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International Journal of Telemedicine and Applications
Volume 2011 (2011), Article ID 909248, 6 pages
Research Article

The Use of Telehealth Technology in Assessing the Accuracy of Self-Reported Weight and the Impact of a Daily Immediate-Feedback Intervention among Obese Employees

1HealthPartners, Minneapolis, MN 55440-1309, USA
2JourneyWell, Minneapolis, MN 55425, USA
3HealthPartners Research Foundation, Minneapolis, MN 55440-1524, USA
4Harvard School of Public Health, Boston, MA 02115, USA
5Minneapolis Heart Institute Foundation, Minneapolis, MN 55407, USA
6Cardiocom Multi-Disease Management, LLC, Chanhassen, MN 55317, USA

Received 15 October 2010; Revised 27 March 2011; Accepted 19 April 2011

Academic Editor: Ron A. Winkens

Copyright © 2011 Nicolaas P. Pronk et al. This is an open access article distributed under the Creative Commons Attribution License, which permits unrestricted use, distribution, and reproduction in any medium, provided the original work is properly cited.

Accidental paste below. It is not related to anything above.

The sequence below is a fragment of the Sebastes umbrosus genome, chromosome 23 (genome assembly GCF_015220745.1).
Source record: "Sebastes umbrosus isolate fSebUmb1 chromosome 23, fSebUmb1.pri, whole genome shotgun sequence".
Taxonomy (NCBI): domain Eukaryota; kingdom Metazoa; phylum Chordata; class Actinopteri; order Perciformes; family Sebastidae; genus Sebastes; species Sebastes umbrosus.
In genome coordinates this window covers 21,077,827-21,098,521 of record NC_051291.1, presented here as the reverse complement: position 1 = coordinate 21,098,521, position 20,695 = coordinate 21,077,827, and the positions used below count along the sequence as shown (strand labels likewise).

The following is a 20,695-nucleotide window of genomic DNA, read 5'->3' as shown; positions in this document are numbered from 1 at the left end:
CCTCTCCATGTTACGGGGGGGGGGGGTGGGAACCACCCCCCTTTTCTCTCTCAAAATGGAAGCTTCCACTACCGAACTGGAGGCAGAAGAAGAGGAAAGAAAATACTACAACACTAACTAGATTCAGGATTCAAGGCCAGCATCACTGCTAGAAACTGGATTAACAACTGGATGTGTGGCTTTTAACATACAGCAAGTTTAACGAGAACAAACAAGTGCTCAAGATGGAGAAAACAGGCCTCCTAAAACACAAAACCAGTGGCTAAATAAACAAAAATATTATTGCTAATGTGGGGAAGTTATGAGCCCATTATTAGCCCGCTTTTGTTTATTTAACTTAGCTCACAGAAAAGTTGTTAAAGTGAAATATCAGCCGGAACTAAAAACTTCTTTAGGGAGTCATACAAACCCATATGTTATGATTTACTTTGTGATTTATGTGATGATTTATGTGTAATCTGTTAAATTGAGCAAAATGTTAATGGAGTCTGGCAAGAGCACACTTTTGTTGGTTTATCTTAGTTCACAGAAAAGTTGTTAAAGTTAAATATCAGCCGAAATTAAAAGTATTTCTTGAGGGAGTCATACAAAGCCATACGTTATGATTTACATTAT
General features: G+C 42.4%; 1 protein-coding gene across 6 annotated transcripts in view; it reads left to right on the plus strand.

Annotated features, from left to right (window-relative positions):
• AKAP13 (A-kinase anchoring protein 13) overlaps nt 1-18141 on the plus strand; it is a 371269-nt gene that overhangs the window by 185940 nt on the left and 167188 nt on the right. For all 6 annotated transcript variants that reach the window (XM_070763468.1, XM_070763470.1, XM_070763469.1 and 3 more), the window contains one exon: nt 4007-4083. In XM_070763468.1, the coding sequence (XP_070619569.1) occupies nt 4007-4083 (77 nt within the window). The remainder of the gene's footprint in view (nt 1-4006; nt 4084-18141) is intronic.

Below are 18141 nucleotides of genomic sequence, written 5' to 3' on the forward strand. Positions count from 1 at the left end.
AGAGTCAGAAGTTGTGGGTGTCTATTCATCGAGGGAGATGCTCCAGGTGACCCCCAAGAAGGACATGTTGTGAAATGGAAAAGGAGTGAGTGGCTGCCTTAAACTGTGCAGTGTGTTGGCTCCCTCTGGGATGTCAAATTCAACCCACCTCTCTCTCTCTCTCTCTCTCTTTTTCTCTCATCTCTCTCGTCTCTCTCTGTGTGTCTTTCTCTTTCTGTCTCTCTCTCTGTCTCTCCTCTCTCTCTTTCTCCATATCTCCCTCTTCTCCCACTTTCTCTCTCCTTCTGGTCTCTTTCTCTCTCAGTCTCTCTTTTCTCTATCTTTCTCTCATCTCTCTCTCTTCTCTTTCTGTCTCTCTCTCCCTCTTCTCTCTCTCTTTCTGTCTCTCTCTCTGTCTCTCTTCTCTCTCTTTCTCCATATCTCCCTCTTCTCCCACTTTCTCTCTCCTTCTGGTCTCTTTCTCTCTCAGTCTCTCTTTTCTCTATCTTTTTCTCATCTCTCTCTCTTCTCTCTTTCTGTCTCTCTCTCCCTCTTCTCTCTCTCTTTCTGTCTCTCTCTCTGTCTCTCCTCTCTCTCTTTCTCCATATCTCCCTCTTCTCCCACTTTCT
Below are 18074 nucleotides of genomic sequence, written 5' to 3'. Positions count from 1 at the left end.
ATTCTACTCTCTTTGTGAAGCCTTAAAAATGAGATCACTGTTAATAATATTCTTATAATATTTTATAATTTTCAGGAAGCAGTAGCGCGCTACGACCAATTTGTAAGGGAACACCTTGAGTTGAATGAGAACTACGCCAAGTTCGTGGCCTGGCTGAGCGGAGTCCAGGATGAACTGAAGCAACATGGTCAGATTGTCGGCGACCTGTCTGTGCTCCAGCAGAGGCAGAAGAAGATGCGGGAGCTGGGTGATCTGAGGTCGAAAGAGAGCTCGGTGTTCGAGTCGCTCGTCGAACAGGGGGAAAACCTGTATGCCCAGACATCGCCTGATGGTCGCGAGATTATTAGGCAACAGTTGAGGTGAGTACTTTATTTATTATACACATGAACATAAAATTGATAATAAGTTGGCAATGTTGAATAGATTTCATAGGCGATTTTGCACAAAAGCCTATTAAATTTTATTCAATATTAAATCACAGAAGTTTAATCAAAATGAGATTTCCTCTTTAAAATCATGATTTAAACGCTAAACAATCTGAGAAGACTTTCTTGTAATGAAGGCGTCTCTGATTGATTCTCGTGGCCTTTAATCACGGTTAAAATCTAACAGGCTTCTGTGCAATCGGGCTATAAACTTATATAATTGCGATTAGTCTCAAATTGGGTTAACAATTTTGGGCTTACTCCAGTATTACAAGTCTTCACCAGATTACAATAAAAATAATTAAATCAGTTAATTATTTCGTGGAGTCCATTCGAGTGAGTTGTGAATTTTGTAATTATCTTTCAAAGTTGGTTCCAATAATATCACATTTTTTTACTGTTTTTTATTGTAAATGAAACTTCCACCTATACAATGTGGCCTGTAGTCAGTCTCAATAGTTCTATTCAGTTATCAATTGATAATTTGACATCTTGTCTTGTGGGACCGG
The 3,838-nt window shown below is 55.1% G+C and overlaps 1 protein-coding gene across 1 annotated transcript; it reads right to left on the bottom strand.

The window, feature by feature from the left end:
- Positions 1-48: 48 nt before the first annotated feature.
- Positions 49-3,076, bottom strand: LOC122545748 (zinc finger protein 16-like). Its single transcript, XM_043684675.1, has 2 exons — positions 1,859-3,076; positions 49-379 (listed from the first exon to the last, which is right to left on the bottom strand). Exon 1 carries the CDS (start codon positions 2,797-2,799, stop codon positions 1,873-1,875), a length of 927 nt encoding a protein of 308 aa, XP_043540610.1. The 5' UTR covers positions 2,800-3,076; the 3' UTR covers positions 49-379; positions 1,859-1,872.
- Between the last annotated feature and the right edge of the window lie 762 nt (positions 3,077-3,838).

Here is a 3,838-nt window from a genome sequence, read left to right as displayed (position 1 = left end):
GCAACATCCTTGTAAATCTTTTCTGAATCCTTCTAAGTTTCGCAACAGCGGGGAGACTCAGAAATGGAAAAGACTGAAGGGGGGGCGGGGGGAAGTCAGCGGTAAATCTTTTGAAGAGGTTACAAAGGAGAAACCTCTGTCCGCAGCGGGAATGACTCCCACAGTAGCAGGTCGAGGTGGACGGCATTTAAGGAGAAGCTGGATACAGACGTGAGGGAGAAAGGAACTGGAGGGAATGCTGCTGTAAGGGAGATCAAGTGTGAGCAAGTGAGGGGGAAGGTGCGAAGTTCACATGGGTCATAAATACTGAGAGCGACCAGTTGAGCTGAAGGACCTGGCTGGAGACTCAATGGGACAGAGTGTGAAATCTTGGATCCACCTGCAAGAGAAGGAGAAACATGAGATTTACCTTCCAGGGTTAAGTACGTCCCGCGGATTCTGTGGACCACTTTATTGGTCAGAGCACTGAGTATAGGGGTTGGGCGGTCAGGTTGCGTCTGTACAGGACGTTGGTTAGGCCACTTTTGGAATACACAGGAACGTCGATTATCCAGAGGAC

Objective. To determine the accuracy of self-reported body weight prior to and following a weight loss intervention including daily self-weighing among obese employees. Methods. As part of a 6-month randomized controlled trial including a no-treatment control group, an intervention group received a series of coaching calls, daily self-weighing, and interactive telemonitoring. The primary outcome variable was the absolute discrepancy between self-reported and measured body weight at baseline and at 6 months. We used general linear mixed model regression to estimate changes and differences between study groups over time. Results. At baseline, study participants underreported their weight by an average of 2.06 ( ) lbs. The intervention group self-reported a smaller absolute body weight discrepancy at followup than the control group. Conclusions. The discrepancy between self-reported and measured body weight appears to be relatively small, may be improved through daily self-monitoring using immediate-feedback telehealth technology, and negligibly impacts change in body weight.